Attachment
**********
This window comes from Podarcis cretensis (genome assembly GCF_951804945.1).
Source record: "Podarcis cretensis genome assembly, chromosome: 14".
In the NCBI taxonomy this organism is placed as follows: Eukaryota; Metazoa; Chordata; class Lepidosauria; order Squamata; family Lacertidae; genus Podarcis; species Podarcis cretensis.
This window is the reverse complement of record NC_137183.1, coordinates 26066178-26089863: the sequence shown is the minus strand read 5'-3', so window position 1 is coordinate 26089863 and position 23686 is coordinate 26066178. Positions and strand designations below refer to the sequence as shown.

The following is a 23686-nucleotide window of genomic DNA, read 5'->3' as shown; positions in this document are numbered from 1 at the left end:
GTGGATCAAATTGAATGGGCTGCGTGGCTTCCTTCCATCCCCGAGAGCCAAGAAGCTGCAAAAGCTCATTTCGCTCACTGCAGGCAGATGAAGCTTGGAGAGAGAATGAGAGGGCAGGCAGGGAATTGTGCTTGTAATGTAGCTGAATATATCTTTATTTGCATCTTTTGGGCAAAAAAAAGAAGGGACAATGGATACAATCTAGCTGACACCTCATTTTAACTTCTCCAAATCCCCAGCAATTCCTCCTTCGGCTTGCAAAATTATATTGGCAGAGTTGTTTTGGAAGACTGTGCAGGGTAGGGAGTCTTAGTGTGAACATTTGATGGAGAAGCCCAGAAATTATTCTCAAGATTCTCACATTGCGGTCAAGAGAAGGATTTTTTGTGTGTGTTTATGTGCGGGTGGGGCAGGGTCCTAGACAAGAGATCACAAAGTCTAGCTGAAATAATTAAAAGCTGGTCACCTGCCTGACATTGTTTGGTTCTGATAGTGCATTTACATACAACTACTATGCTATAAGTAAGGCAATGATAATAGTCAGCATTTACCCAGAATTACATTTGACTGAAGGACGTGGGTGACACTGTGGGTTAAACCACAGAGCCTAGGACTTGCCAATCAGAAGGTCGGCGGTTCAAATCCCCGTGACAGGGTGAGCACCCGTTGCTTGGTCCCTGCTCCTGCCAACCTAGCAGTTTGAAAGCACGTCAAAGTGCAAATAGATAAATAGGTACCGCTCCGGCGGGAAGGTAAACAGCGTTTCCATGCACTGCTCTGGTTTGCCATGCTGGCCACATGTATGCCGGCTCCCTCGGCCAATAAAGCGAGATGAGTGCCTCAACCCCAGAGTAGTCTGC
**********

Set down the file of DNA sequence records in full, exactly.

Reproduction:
This window comes from Podarcis cretensis (genome assembly GCF_951804945.1).
Source record: "Podarcis cretensis genome assembly, chromosome: 14".
In the NCBI taxonomy this organism is placed as follows: Eukaryota; Metazoa; Chordata; class Lepidosauria; order Squamata; family Lacertidae; genus Podarcis; species Podarcis cretensis.
This window is the reverse complement of record NC_137183.1, coordinates 26066178-26089863: the sequence shown is the minus strand read 5'-3', so window position 1 is coordinate 26089863 and position 23686 is coordinate 26066178. Positions and strand designations below refer to the sequence as shown.

The following is a 23686-nucleotide window of genomic DNA, read 5'->3' as shown; positions in this document are numbered from 1 at the left end:
GTGGATCAAATTGAATGGGCTGCGTGGCTTCCTTCCATCCCCGAGAGCCAAGAAGCTGCAAAAGCTCATTTCGCTCACTGCAGGCAGATGAAGCTTGGAGAGAGAATGAGAGGGCAGGCAGGGAATTGTGCTTGTAATGTAGCTGAATATATCTTTATTTGCATCTTTTGGGCAAAAAAAAGAAGGGACAATGGATACAATCTAGCTGACACCTCATTTTAACTTCTCCAAATCCCCAGCAATTCCTCCTTCGGCTTGCAAAATTATATTGGCAGAGTTGTTTTGGAAGACTGTGCAGGGTAGGGAGTCTTAGTGTGAACATTTGATGGAGAAGCCCAGAAATTATTCTCAAGATTCTCACATTGCGGTCAAGAGAAGGATTTTTTGTGTGTGTTTATGTGCGGGTGGGGCAGGGTCCTAGACAAGAGATCACAAAGTCTAGCTGAAATAATTAAAAGCTGGTCACCTGCCTGACATTGTTTGGTTCTGATAGTGCATTTACATACAACTACTATGCTATAAGTAAGGCAATGATAATAGTCAGCATTTACCCAGAATTACATTTGACTGAAGGACGTGGGTGACACTGTGGGTTAAACCACAGAGCCTAGGACTTGCCAATCAGAAGGTCGGCGGTTCAAATCCCCGTGACAGGGTGAGCACCCGTTGCTTGGTCCCTGCTCCTGCCAACCTAGCAGTTTGAAAGCACGTCAAAGTGCAAATAGATAAATAGGTACCGCTCCGGCGGGAAGGTAAACAGCGTTTCCATGCACTGCTCTGGTTTGCCATGCTGGCCACATGTATGCCGGCTCCCTCGGCCAATAAAGCGAGATGAGTGCCTCAACCCCAGAGTAGTCTGC